Volume 5, Issue 1 (Winter 2014 -- 2014)                   BCN 2014, 5(1): 42-47 | Back to browse issues page

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Kaka G, Rahmanzade R, Safee F, Haghparast A. Naloxone Induces Frequent Jumping after Chronic Morphine and Methamphetamine Co-Administration in Rats. BCN. 2014; 5 (1) :42-47
URL: http://bcn.iums.ac.ir/article-1-467-en.html
1- Neuroscience Research Center, Baqiyatallah University of Medical Science, Tehran, Iran.
2- Neuroscience Research Center, Shahid Beheshti University of Medical Sciences, Tehran, Iran.

Combined use of an opioid with a psychostimulant is popular among drug abusers. Such “polydrug use” may increase drug effects or attenuate adverse effects of either drug alone. We proposed that a combination of methamphetamine (meth) and morphine may change physical opioid withdrawal symptoms. Adult male rats were chronically injected with cumulative subcutaneous (s.c.) doses of morphine, meth or a combination of both drugs within five days. On day six, a challenge dose of the same drug was injected. Two hours later, precipitated withdrawal symptoms were scored within 30 minutes after naloxone (1mg/kg, i.p.) injection. Both frequency and incidence of jumping significantly increased in combined treated animals (P<0.05). The sole emergent symptom in combined treated animals was digging which we consider as another escaping behavior in addition to jumping. Our findings imply that combined use of meth and morphine may exacerbate averseness of morphine withdrawal which may cause more intense opioid dependence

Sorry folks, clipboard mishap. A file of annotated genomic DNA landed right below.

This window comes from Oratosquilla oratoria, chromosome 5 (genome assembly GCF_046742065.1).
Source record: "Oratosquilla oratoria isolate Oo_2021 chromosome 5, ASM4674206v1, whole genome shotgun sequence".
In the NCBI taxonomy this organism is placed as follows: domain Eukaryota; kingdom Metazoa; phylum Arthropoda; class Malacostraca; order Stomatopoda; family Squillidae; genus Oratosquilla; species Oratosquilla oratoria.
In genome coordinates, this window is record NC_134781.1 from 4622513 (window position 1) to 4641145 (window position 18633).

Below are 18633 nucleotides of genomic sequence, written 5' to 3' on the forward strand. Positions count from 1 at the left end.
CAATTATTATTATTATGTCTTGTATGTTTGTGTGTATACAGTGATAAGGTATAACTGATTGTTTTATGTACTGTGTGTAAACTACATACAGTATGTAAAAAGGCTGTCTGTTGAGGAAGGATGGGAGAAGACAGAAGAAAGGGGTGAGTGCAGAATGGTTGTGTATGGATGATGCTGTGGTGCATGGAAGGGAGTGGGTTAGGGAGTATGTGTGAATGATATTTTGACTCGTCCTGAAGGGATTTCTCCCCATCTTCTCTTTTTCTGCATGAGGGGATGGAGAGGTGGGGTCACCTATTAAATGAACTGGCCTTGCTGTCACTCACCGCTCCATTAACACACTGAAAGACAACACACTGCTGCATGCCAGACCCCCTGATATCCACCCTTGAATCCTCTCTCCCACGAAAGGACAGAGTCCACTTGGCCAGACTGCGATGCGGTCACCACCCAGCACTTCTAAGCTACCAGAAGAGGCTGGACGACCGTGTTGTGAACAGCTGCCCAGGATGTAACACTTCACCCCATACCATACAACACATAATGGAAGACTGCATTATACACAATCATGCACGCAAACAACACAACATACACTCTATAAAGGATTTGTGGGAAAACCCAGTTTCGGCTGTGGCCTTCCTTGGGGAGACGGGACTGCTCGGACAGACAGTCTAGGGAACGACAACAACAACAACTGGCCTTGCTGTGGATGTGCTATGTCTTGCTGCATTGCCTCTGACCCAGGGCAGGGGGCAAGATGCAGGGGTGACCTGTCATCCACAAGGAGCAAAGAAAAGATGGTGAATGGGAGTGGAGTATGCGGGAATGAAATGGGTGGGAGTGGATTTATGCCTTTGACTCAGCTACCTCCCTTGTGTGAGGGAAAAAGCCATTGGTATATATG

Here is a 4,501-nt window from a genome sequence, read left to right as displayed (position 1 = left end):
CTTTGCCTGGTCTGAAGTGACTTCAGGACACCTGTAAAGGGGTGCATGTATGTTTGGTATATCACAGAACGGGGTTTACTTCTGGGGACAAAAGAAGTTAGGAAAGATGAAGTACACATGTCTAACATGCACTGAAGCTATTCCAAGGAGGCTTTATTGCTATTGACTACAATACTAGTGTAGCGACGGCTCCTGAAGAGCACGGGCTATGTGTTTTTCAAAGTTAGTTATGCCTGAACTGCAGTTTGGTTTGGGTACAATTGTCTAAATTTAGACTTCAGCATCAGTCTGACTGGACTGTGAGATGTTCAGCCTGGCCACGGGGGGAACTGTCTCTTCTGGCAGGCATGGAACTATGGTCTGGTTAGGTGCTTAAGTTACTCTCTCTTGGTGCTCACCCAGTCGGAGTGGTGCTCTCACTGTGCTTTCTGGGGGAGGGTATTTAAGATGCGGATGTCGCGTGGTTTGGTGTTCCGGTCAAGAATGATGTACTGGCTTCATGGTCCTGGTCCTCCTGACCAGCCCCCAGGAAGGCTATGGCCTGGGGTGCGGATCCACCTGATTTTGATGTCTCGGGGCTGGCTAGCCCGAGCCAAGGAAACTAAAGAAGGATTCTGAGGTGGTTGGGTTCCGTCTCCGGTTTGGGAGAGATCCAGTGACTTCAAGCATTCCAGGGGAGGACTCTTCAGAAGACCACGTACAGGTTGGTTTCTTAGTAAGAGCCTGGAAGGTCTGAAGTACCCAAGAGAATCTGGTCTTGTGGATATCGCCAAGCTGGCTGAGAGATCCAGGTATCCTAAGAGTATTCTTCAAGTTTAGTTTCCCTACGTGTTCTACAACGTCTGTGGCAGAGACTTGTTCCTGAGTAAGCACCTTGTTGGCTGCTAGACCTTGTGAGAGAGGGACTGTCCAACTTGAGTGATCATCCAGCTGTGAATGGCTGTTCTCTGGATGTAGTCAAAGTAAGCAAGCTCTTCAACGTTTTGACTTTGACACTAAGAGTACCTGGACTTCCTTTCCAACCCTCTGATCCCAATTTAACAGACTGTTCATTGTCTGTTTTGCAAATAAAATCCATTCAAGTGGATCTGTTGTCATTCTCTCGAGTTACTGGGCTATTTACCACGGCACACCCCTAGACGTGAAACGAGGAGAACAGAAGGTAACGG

Type of Study: Original | Subject: Behavioral Neuroscience
Received: 2013/07/24 | Accepted: 2013/08/21 | Published: 2014/01/1

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